John Muller is the author of Frederick Douglass in Washington, D.C: The Lion of Anacostia (2012) and Mark Twain in Washington, D.C.: The Adventures of a Capital Correspondent (2013) and is currently at work on Lost History: Frederick (Bailey) Douglass in Baltimore City, 1825 – 1895. Muller has presented at the Library of Congress, American Library of Paris, Politics and Prose, Newseum and other venues. He has been featured on C-SPAN, WAMU, WYPR, WDVM and other local and national media outlets
In the past year Muller has presented a series of lost history lectures in Cambridge, Maryland at the Harriet Tubman Museum and Education Center, Hagerstown at the Washington County Central Library and Ebenezer AME Church, Denton at the Caroline County Public Library and in Baltimore City at the Enoch Pratt Central Library.
Invited Elected Officials, Community Leaders and Organizations
Invitations have been extended to Cumberland Mayor Raymond Morris and members of the Cumberland City Council, Frostburg Mayor W. Robert Flanigan and members of the Frostburg City Council, Allegany County Commissioners, members of the Maryland House of Delegates and Maryland Senate representing Western Maryland, the office of United States Representative David Trone, United States Senators Benjamin Cardin and Chris Van Hollen, Allegany County Historical Society, Allegany Museum, Allegany County Chamber of Commerce, Allegany County Public Library, Allegany County Chapter of the NAACP, Metropolitan AME Church of Cumberland, African-American Historical Association of Western Maryland, Frostburg State University Black Student Alliance, Maryland Commission on African-American History and Culture, Maryland Historical Society, Frederick Douglass National Historic Site, Howard University’s Moorland-Spingarn Research Center, University of Maryland-College Park, W Street Douglassonians, members of the Douglass and Bailey Family and others.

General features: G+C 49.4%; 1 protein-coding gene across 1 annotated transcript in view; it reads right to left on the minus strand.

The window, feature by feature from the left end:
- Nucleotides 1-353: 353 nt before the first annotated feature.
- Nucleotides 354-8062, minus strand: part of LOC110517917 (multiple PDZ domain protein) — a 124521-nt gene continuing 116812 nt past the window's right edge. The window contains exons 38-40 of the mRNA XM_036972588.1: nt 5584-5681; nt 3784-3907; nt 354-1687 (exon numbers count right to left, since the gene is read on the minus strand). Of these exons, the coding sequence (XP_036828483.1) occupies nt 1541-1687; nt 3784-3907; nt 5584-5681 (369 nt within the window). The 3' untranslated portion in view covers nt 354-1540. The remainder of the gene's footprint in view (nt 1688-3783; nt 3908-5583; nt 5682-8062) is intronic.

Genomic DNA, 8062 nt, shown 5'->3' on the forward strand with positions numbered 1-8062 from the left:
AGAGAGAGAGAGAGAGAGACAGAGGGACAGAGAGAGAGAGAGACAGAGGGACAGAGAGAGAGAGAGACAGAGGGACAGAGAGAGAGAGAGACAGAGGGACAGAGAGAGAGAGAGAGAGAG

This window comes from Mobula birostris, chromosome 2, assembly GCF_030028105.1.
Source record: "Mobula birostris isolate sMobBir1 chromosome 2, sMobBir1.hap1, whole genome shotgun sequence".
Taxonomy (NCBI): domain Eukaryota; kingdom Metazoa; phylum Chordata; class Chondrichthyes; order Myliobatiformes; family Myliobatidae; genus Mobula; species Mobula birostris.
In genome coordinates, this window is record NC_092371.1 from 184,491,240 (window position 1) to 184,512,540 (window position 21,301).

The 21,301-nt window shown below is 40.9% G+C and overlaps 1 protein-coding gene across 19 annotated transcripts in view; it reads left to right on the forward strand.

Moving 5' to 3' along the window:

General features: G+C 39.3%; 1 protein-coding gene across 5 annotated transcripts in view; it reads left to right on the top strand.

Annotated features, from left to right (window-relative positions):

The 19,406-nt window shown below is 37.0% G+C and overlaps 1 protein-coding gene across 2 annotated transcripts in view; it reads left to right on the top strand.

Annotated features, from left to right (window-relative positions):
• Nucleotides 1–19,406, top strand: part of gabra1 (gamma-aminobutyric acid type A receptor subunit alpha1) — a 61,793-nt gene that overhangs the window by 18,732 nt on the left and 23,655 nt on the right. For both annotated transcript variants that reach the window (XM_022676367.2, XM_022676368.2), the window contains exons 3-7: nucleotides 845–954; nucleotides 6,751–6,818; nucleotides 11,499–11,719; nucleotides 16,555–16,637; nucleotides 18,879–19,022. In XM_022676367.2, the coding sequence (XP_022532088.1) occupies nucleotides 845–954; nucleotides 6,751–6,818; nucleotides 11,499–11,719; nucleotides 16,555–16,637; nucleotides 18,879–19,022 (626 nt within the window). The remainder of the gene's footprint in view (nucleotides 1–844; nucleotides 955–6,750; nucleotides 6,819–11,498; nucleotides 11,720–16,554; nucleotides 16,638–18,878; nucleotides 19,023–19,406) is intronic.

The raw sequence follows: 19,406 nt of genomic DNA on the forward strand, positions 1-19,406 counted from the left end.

Frostburg State University
The lecture is open to the public and being presented with the support and partnership of the Department of Sociology, Department of Geography and Department of African-American Studies. The lecture will be in the Catherine R. Gira Center for Communications and Information Technology Building, Room 317.
For directions visit https://www.frostburg.edu/university-directories.php
For more information on Frostburg State University visit https://www.frostburg.edu/ or call 301-687-7589.
By: Lolita Buckner Inniss
Forthcoming Publication: September 2019
I never got no free papers. Princeton College bought me; Princeton College owns me; and Princeton College has got to give me my living.